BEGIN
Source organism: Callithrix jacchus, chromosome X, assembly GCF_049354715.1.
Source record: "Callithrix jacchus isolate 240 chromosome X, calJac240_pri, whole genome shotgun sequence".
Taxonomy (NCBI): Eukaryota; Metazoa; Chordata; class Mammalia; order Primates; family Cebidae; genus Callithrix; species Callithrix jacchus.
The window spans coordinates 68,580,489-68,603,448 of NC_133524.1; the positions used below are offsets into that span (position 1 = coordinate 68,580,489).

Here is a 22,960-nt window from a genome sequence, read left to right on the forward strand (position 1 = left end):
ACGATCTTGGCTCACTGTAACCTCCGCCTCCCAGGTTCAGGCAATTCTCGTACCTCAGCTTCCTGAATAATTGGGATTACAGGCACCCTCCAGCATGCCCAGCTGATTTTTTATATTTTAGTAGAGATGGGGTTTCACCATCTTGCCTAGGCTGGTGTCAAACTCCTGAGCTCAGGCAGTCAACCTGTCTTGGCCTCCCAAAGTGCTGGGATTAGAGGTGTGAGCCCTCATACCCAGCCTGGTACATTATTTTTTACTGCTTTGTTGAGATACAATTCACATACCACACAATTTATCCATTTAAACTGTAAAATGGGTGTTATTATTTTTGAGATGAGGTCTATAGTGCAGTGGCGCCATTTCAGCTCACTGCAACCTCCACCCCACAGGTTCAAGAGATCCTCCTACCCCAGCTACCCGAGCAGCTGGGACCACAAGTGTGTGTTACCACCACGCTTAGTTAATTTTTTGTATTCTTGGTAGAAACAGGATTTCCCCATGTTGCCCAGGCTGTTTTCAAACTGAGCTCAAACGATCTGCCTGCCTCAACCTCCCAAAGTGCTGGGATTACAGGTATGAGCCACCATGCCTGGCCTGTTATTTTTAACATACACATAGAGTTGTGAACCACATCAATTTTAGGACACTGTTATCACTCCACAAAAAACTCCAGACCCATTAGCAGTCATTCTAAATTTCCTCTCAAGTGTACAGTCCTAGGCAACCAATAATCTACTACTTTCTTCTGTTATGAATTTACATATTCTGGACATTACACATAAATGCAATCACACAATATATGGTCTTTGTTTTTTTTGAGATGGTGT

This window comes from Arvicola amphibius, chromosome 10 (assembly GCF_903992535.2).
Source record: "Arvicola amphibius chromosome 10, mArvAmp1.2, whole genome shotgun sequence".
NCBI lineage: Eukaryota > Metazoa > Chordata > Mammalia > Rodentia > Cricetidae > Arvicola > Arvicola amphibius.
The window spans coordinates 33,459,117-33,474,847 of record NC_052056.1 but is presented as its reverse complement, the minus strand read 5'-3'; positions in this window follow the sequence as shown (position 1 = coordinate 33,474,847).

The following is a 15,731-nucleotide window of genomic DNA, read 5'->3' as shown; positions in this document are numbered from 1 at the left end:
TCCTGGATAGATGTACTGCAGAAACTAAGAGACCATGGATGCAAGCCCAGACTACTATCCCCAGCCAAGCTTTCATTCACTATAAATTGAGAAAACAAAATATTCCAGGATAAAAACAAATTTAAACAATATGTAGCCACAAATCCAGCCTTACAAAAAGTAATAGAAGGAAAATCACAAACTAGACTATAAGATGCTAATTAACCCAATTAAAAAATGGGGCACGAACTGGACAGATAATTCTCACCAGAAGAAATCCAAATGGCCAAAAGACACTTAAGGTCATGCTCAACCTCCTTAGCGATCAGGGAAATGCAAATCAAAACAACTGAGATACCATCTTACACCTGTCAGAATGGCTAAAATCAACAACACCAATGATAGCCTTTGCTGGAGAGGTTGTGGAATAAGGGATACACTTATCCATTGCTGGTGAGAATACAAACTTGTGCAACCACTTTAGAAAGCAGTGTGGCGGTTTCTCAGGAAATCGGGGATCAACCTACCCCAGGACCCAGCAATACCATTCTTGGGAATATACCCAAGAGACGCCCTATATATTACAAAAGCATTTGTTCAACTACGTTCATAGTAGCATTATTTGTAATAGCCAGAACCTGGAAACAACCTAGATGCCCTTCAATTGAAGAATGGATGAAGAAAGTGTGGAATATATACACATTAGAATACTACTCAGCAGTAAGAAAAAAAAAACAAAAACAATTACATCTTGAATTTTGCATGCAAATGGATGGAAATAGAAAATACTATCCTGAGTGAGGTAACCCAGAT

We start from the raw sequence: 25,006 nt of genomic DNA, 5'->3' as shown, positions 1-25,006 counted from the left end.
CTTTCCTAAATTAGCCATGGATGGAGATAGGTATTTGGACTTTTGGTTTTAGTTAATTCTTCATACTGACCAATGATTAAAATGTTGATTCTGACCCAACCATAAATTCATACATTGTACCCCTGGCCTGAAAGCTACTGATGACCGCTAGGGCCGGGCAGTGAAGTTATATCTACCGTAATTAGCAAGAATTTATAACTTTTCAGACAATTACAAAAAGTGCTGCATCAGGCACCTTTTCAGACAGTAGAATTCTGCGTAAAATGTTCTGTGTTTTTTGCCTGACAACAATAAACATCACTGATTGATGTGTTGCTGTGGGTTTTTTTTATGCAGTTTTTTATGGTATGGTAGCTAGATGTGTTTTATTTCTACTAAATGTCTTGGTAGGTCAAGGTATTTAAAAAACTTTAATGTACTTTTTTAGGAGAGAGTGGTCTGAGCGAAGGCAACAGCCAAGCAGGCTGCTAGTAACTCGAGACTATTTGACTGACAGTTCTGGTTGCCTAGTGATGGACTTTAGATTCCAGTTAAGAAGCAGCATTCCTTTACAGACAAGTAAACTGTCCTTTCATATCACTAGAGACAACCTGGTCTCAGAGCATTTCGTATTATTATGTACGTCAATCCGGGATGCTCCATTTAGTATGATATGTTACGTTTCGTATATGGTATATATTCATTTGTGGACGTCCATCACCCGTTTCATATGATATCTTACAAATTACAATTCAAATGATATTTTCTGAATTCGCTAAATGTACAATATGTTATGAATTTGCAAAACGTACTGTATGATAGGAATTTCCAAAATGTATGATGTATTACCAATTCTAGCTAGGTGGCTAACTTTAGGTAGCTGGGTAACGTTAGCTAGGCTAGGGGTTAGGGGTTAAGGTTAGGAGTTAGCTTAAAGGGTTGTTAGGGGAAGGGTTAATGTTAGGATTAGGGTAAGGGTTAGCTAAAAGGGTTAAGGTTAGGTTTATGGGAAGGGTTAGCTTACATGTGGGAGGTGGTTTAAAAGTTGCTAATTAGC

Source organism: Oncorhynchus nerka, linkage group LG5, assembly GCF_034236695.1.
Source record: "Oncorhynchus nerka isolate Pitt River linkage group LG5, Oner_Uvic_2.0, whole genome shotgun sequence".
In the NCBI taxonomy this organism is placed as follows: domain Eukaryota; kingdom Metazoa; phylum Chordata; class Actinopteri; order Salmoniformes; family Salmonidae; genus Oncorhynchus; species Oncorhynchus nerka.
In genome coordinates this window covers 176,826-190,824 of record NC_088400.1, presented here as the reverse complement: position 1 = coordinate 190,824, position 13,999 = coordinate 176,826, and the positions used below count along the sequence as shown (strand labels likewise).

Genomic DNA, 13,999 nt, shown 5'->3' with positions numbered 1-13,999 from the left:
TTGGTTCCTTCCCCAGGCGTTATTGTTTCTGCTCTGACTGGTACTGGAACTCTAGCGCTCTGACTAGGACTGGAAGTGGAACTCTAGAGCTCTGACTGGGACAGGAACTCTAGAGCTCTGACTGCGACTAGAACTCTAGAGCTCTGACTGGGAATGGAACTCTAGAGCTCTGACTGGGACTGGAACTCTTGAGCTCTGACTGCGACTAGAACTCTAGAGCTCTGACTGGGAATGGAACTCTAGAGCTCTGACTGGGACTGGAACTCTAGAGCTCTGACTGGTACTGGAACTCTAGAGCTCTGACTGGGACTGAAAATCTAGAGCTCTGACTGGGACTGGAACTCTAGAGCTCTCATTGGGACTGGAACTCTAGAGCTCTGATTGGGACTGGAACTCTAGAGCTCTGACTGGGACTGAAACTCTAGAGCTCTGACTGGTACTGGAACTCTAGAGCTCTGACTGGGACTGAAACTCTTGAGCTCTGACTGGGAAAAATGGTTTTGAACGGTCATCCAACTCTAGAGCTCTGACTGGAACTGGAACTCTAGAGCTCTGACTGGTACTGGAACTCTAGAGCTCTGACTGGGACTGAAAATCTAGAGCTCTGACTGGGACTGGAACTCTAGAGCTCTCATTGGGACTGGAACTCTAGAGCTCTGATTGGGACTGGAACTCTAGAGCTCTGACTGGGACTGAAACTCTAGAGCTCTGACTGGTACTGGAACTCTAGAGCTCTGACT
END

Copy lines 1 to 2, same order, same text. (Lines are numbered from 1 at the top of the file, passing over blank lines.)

Source organism: Callithrix jacchus, chromosome X, assembly GCF_049354715.1.
Source record: "Callithrix jacchus isolate 240 chromosome X, calJac240_pri, whole genome shotgun sequence".